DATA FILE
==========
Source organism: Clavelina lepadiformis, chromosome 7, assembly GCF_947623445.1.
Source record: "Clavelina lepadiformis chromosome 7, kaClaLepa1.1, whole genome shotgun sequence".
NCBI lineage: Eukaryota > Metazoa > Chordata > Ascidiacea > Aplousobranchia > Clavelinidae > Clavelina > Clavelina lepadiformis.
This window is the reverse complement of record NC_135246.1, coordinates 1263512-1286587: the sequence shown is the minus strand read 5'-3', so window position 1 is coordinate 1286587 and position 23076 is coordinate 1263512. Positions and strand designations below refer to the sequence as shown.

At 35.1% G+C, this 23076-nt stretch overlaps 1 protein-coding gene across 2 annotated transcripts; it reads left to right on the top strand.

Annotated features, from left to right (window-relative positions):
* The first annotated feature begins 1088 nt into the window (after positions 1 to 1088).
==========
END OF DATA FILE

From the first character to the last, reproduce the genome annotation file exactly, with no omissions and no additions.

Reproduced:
Source organism: Clavelina lepadiformis, chromosome 7, assembly GCF_947623445.1.
Source record: "Clavelina lepadiformis chromosome 7, kaClaLepa1.1, whole genome shotgun sequence".
NCBI lineage: Eukaryota > Metazoa > Chordata > Ascidiacea > Aplousobranchia > Clavelinidae > Clavelina > Clavelina lepadiformis.
This window is the reverse complement of record NC_135246.1, coordinates 1263512-1286587: the sequence shown is the minus strand read 5'-3', so window position 1 is coordinate 1286587 and position 23076 is coordinate 1263512. Positions and strand designations below refer to the sequence as shown.

At 35.1% G+C, this 23076-nt stretch overlaps 1 protein-coding gene across 2 annotated transcripts; it reads left to right on the top strand.

Annotated features, from left to right (window-relative positions):
* The first annotated feature begins 1088 nt into the window (after positions 1 to 1088).